Wheat-free Gluten-free Dessert Cookbook
Wheat-free Gluten-free Reduced Calorie Cookbook
Wheat-free Gluten-free Cookbook for Kids and Busy Adults (revised version)
My first book was published in 1996. My journey since then has been incredible. I have met so many in the celiac community and I feel blessed to be able to call you friends. Many of you have told me that I helped to change your life – let me assure you that your kind words, your phone calls, your thoughtful notes, and your feedback throughout the years have had a vital impact on my life, too. Thank you for all of your support through these years.
Celiac.com 04/20/2018 - A digital media company and a label data company are teaming up to help major manufacturers target, reach and convert their desired shoppers based on dietary needs, such as gluten-free diet. The deal could bring synergy in emerging markets such as the gluten-free and allergen-free markets, which represent major growth sectors in the global food industry.
Under the deal, personalized digital media company Catalina will be joining forces with Label Insight. Catalina uses consumer purchases data to target shoppers on a personal base, while Label Insight works with major companies like Kellogg, Betty Crocker, and Pepsi to provide insight on food label data to government, retailers, manufacturers and app developers.
"Brands with very specific product benefits, gluten-free for example, require precise targeting to efficiently reach and convert their desired shoppers,” says Todd Morris, President of Catalina's Go-to-Market organization, adding that “Catalina offers the only purchase-based targeting solution with this capability.”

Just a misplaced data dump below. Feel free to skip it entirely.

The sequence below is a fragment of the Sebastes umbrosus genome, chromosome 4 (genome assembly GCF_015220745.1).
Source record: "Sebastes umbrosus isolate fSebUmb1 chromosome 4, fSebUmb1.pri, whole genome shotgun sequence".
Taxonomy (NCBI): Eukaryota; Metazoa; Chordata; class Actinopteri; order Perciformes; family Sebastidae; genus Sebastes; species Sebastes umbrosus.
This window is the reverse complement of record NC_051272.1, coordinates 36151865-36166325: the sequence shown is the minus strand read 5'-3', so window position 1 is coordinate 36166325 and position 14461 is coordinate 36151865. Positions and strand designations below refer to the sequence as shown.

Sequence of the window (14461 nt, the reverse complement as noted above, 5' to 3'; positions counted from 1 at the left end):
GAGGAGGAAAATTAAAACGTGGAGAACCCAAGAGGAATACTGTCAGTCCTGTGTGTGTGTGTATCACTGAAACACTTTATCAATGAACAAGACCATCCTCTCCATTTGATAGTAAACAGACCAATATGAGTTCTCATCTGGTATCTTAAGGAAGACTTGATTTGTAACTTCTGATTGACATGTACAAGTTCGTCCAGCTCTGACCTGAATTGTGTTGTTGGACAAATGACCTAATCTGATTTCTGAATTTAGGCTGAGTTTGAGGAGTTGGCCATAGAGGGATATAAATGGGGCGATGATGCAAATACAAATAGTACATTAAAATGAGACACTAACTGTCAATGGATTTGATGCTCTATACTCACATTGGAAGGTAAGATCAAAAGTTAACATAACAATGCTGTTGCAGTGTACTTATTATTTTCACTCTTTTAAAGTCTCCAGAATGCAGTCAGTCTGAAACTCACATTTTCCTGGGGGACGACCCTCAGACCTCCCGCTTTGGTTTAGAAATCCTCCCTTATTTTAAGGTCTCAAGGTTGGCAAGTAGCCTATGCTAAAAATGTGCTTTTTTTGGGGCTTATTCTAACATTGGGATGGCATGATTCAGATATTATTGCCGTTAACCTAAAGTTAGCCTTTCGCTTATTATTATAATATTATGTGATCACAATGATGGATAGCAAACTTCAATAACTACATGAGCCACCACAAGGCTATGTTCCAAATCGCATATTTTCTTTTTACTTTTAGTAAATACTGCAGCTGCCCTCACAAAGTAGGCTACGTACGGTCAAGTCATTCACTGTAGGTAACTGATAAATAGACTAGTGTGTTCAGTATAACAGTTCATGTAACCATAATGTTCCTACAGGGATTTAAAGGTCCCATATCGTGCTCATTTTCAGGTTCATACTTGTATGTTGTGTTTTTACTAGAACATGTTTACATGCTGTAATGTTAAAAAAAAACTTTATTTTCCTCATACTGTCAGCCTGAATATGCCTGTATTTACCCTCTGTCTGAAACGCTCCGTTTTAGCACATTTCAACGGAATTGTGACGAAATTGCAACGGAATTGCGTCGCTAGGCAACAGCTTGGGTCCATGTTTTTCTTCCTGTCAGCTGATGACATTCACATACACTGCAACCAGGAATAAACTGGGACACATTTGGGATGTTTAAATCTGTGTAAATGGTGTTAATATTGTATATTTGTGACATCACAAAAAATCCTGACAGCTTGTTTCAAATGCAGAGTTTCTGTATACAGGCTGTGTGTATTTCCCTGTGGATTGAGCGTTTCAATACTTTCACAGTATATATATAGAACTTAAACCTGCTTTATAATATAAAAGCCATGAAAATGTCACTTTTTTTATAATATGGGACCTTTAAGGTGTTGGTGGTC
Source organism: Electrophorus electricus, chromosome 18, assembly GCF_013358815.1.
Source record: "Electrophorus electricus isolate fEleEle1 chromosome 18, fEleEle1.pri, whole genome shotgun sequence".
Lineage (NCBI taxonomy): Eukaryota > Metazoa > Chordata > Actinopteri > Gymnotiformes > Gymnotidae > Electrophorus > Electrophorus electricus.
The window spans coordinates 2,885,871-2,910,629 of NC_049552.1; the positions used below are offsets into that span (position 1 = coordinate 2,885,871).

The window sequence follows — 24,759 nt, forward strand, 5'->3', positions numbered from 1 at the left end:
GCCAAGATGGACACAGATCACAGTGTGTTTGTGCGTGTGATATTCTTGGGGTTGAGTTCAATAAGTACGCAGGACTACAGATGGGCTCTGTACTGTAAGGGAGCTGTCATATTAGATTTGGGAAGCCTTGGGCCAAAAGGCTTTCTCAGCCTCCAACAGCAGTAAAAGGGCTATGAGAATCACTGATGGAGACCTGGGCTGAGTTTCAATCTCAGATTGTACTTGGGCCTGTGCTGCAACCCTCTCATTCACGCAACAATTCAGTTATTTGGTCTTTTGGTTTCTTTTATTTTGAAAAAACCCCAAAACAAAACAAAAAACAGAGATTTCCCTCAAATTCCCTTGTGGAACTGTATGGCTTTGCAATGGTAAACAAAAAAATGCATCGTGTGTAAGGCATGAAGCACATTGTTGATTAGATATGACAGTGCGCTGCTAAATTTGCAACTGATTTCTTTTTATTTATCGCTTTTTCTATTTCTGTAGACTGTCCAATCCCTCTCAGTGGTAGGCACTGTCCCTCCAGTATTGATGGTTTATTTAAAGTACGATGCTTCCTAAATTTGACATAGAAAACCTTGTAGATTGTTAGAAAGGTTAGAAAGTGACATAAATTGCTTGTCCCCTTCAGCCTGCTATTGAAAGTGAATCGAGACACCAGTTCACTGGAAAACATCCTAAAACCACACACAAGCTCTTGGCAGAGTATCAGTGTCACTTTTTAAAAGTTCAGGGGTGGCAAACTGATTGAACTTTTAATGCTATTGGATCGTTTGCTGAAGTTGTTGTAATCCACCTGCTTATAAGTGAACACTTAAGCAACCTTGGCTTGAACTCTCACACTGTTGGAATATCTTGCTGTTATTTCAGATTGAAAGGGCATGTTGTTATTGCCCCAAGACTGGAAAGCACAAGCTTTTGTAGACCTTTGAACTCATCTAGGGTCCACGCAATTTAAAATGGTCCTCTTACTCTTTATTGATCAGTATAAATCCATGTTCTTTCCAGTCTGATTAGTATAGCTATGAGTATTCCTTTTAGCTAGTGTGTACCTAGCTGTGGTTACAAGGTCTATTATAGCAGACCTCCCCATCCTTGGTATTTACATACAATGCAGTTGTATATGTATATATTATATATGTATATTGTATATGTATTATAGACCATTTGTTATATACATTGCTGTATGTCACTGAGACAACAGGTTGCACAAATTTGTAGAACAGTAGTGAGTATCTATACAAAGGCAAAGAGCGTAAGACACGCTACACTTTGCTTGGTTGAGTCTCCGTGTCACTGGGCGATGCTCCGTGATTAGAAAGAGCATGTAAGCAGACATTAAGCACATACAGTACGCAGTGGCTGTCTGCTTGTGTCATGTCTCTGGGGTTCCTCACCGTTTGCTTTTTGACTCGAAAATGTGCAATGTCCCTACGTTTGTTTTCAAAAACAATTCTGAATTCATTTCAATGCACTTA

Label Insight’s clients include food and beverage giants such as Unilever, Ben & Jerry's, Lipton and Hellman’s. Label Insight technology has helped the Food and Drug Administration (FDA) build the sector’s very first scientifically accurate database of food ingredients, health attributes and claims.
Morris says the joint partnership will allow Catalina to “enhance our dataset and further increase our ability to target shoppers who are currently buying - or have shown intent to buy - in these emerging categories,” including gluten-free, allergen-free, and other free-from foods.
The deal will likely make for easier, more precise targeting of goods to consumers, and thus provide benefits for manufacturers and retailers looking to better serve their retail food customers, especially in specialty areas like gluten-free and allergen-free foods.
Hi all. These forums were incredibly helpful 10 years ago when I was discovering a gluten intolerance. I tested negative for celiac, but had already cut gluten from my diet 2 months prior to testing so the docs agreed to call it intolerance, plus severe reflux and IBS.